Anxiety, stress, anger, sadness, insecurity… No matter the sport, we all bring more than just our A-game. That’s why Team Alex offers training to equip coaches, players, and parents to proactively and openly talk about mental health – creating a culture where everyone belongs, can be themselves, and know they matter.
Suicide rates in youth have been going up at an alarming rate.
The teen years can be challenging, and poor mental health is increasingly threatening the lives of children in Canada. An estimated 10-20% of Canadian youth are affected by mental illness, with 3.2 million from ages 12-19 being at risk of developing depression.
“I hate my life. I want to go away.” It’s a common conversation that indicates suicidal thoughts and plans. Suicide is the second leading cause of death for young people in Canada, accounting for 24% of all deaths among 15 to 24-year-olds. Teens are also admitted to the hospital for suicide attempts more than any other age group.
Together, we can make a difference. Coaches, parents and peers are the most likely to recognize the early warning signs of mental illness and suicidal ideation. Once a mental illness like depression is recognized, help can make a difference in 80% of those affected.
What is mental health?
According to The Public Health Agency of Canada (PHAC), mental health is “the capacity of each and all of us to feel, think and act in ways that enhance our ability to enjoy life and deal with the challenges we face. It is a positive sense of emotional and spiritual well-being that respects the importance of culture, equity, social justice, interconnections and personal dignity.”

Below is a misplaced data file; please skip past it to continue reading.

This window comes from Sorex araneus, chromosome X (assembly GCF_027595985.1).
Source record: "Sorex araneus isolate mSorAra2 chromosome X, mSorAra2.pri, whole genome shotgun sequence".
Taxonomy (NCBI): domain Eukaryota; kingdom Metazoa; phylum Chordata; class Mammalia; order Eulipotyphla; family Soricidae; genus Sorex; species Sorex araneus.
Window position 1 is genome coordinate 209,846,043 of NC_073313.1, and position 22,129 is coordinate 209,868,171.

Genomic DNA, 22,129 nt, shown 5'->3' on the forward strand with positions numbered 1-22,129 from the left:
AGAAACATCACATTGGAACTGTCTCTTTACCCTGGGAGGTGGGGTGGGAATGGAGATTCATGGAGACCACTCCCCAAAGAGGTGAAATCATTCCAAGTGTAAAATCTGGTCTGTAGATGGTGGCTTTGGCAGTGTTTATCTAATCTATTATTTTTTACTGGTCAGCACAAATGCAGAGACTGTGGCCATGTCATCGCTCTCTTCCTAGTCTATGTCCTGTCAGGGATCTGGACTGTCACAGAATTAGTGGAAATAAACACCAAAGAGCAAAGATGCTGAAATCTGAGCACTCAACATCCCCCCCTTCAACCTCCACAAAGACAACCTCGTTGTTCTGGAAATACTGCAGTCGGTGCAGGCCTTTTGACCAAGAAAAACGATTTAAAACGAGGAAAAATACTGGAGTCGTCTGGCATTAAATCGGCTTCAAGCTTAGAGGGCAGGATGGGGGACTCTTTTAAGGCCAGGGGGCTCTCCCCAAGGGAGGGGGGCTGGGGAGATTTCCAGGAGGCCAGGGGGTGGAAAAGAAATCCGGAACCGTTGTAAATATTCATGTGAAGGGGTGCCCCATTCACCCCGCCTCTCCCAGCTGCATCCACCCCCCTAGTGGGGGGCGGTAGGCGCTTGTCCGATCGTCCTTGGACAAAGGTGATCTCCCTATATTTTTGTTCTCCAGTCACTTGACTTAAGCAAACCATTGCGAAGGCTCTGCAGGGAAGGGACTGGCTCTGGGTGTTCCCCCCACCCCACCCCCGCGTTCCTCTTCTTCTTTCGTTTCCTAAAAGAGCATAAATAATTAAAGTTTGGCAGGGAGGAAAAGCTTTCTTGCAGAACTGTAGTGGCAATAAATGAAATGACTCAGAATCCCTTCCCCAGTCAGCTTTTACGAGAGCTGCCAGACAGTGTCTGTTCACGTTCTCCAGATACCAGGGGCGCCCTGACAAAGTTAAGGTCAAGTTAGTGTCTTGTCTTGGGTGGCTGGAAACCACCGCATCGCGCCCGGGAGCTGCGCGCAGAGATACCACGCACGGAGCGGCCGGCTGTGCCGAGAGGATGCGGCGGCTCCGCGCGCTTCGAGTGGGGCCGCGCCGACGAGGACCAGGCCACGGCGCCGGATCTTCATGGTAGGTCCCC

Why does it matter?
Mental health affects each one of us and plays a role in how we think and feel about ourselves and others. It influences our ability to learn, communicate and maintain relationships. Having good mental health protects us from hardships and stressors that inevitably happen in life. When it comes to developing mental health problems or disorders, and suicidal tendencies, having good mental health can help reduce the risk.
Why is this training important?
People often don’t know how to respond.
There is a stigma associated with mental health problems
Not everyone with a mental health problem seeks treatment
Many people are not well informed
We work together with Sports Leagues across the Province of Alberta to educate and train leaders and coaches on this imperative subject. We aim to increase awareness while building resiliency and expanding the capacity for people to appropriately respond. Our dream is we would be able to extend our reach to include absolutely everyone, regardless of their location. Threaded throughout our work, we also strive to spread kindness to those around us to remind people that they are indeed valuable and loved.
What Does the Training Look Like?
It’s not always obvious when a child is having suicidal thoughts. With Team Alex training and certification, you’ll learn to spot the early signs of mental health issues and how to manage tough conversations with children and youth. Our interactive training is available in person or on Zoom.
In this training developed for coaches, assistant coaches and volunteers in youth sports, participants learn:
- Positive coaching strategies to help build confidence and self-esteem in players
- The impact of building healthy and trusting relationships
- Information on bullying
- Reducing Stigma
- Youth mental health and suicide; we equip participants to recognize when a player is experiencing distress and how to confidently offer support and assist them in accessing the supports they need.